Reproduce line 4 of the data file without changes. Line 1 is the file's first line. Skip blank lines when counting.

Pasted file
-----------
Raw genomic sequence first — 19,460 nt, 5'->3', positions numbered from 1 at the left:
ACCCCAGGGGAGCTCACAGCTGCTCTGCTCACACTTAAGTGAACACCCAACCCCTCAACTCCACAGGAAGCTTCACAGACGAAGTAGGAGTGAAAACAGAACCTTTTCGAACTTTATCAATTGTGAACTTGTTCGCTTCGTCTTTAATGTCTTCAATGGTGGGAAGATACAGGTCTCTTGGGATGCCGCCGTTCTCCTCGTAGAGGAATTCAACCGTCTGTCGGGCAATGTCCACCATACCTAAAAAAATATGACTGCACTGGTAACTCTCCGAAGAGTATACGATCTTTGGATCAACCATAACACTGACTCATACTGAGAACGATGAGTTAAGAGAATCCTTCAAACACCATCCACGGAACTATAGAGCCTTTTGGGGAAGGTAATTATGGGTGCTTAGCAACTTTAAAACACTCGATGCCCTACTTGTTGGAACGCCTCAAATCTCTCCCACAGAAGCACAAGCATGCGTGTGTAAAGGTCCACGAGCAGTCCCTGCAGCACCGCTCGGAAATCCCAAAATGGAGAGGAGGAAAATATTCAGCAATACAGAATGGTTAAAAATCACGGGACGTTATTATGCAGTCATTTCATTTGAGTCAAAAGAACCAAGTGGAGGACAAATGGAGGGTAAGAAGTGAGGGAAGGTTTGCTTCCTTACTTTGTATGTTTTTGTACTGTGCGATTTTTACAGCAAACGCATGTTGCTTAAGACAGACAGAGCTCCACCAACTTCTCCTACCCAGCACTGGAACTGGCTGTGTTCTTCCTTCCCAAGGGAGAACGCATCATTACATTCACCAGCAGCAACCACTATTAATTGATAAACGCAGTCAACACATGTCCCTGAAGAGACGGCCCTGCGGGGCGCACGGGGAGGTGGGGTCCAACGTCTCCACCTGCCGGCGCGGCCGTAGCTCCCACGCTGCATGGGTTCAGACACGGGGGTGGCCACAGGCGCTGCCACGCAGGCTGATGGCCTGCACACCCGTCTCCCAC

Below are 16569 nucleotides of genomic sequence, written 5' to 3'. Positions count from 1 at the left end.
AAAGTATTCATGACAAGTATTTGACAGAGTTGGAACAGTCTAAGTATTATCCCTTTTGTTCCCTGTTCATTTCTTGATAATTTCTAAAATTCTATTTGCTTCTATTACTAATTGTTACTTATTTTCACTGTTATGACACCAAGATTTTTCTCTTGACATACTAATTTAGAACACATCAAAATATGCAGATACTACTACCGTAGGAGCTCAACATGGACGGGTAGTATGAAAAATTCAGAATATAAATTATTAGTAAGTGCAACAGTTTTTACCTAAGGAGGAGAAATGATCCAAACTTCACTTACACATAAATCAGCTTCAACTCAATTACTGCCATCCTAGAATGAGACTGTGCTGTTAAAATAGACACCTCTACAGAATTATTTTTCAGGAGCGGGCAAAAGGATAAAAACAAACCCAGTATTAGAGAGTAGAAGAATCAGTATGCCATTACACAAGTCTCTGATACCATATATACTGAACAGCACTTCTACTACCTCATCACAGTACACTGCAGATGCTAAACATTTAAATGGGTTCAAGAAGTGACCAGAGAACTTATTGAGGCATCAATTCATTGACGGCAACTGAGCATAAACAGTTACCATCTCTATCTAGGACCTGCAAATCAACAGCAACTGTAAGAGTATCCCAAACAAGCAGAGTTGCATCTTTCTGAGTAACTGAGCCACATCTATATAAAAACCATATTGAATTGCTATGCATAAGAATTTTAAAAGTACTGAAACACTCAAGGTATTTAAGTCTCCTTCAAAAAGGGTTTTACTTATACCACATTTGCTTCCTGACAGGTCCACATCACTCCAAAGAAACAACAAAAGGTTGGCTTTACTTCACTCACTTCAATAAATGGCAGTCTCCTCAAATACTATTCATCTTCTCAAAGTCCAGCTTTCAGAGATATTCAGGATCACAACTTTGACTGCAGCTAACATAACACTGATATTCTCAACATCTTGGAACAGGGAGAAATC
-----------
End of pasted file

AAAGTATTCATGACAAGTATTTGACAGAGTTGGAACAGTCTAAGTATTATCCCTTTTGTTCCCTGTTCATTTCTTGATAATTTCTAAAATTCTATTTGCTTCTATTACTAATTGTTACTTATTTTCACTGTTATGACACCAAGATTTTTCTCTTGACATACTAATTTAGAACACATCAAAATATGCAGATACTACTACCGTAGGAGCTCAACATGGACGGGTAGTATGAAAAATTCAGAATATAAATTATTAGTAAGTGCAACAGTTTTTACCTAAGGAGGAGAAATGATCCAAACTTCACTTACACATAAATCAGCTTCAACTCAATTACTGCCATCCTAGAATGAGACTGTGCTGTTAAAATAGACACCTCTACAGAATTATTTTTCAGGAGCGGGCAAAAGGATAAAAACAAACCCAGTATTAGAGAGTAGAAGAATCAGTATGCCATTACACAAGTCTCTGATACCATATATACTGAACAGCACTTCTACTACCTCATCACAGTACACTGCAGATGCTAAACATTTAAATGGGTTCAAGAAGTGACCAGAGAACTTATTGAGGCATCAATTCATTGACGGCAACTGAGCATAAACAGTTACCATCTCTATCTAGGACCTGCAAATCAACAGCAACTGTAAGAGTATCCCAAACAAGCAGAGTTGCATCTTTCTGAGTAACTGAGCCACATCTATATAAAAACCATATTGAATTGCTATGCATAAGAATTTTAAAAGTACTGAAACACTCAAGGTATTTAAGTCTCCTTCAAAAAGGGTTTTACTTATACCACATTTGCTTCCTGACAGGTCCACATCACTCCAAAGAAACAACAAAAGGTTGGCTTTACTTCACTCACTTCAATAAATGGCAGTCTCCTCAAATACTATTCATCTTCTCAAAGTCCAGCTTTCAGAGATATTCAGGATCACAACTTTGACTGCAGCTAACATAACACTGATATTCTCAACATCTTGGAACAGGGAGAAATC